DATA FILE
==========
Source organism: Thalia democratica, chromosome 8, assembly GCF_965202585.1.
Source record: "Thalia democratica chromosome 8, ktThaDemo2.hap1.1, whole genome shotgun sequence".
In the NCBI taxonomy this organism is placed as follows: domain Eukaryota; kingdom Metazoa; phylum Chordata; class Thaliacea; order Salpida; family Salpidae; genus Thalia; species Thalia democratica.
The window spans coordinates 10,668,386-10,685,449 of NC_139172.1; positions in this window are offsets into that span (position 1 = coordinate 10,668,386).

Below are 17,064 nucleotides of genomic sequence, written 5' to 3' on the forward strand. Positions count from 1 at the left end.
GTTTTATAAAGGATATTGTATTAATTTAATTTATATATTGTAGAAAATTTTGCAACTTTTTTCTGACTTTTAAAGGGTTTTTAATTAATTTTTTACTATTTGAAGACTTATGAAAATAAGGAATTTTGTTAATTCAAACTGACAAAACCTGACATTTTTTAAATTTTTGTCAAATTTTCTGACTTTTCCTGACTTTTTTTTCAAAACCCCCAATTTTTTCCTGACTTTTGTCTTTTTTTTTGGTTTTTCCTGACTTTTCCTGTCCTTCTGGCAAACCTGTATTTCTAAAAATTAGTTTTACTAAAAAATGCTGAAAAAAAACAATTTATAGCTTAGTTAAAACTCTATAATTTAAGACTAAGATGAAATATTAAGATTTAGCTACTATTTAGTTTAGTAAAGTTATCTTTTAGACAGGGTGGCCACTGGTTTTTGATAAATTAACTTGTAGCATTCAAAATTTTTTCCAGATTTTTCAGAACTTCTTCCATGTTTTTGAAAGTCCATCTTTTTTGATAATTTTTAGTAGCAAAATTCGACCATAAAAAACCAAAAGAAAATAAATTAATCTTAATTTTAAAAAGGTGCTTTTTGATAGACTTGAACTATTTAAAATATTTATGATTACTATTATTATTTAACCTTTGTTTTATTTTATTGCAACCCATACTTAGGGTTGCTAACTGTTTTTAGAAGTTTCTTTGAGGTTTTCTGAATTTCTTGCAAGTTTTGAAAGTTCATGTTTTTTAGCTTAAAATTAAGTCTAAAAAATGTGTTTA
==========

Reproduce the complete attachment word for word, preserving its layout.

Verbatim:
Source organism: Thalia democratica, chromosome 8, assembly GCF_965202585.1.
Source record: "Thalia democratica chromosome 8, ktThaDemo2.hap1.1, whole genome shotgun sequence".
In the NCBI taxonomy this organism is placed as follows: domain Eukaryota; kingdom Metazoa; phylum Chordata; class Thaliacea; order Salpida; family Salpidae; genus Thalia; species Thalia democratica.
The window spans coordinates 10,668,386-10,685,449 of NC_139172.1; positions in this window are offsets into that span (position 1 = coordinate 10,668,386).

Below are 17,064 nucleotides of genomic sequence, written 5' to 3' on the forward strand. Positions count from 1 at the left end.
GTTTTATAAAGGATATTGTATTAATTTAATTTATATATTGTAGAAAATTTTGCAACTTTTTTCTGACTTTTAAAGGGTTTTTAATTAATTTTTTACTATTTGAAGACTTATGAAAATAAGGAATTTTGTTAATTCAAACTGACAAAACCTGACATTTTTTAAATTTTTGTCAAATTTTCTGACTTTTCCTGACTTTTTTTTCAAAACCCCCAATTTTTTCCTGACTTTTGTCTTTTTTTTTGGTTTTTCCTGACTTTTCCTGTCCTTCTGGCAAACCTGTATTTCTAAAAATTAGTTTTACTAAAAAATGCTGAAAAAAAACAATTTATAGCTTAGTTAAAACTCTATAATTTAAGACTAAGATGAAATATTAAGATTTAGCTACTATTTAGTTTAGTAAAGTTATCTTTTAGACAGGGTGGCCACTGGTTTTTGATAAATTAACTTGTAGCATTCAAAATTTTTTCCAGATTTTTCAGAACTTCTTCCATGTTTTTGAAAGTCCATCTTTTTTGATAATTTTTAGTAGCAAAATTCGACCATAAAAAACCAAAAGAAAATAAATTAATCTTAATTTTAAAAAGGTGCTTTTTGATAGACTTGAACTATTTAAAATATTTATGATTACTATTATTATTTAACCTTTGTTTTATTTTATTGCAACCCATACTTAGGGTTGCTAACTGTTTTTAGAAGTTTCTTTGAGGTTTTCTGAATTTCTTGCAAGTTTTGAAAGTTCATGTTTTTTAGCTTAAAATTAAGTCTAAAAAATGTGTTTA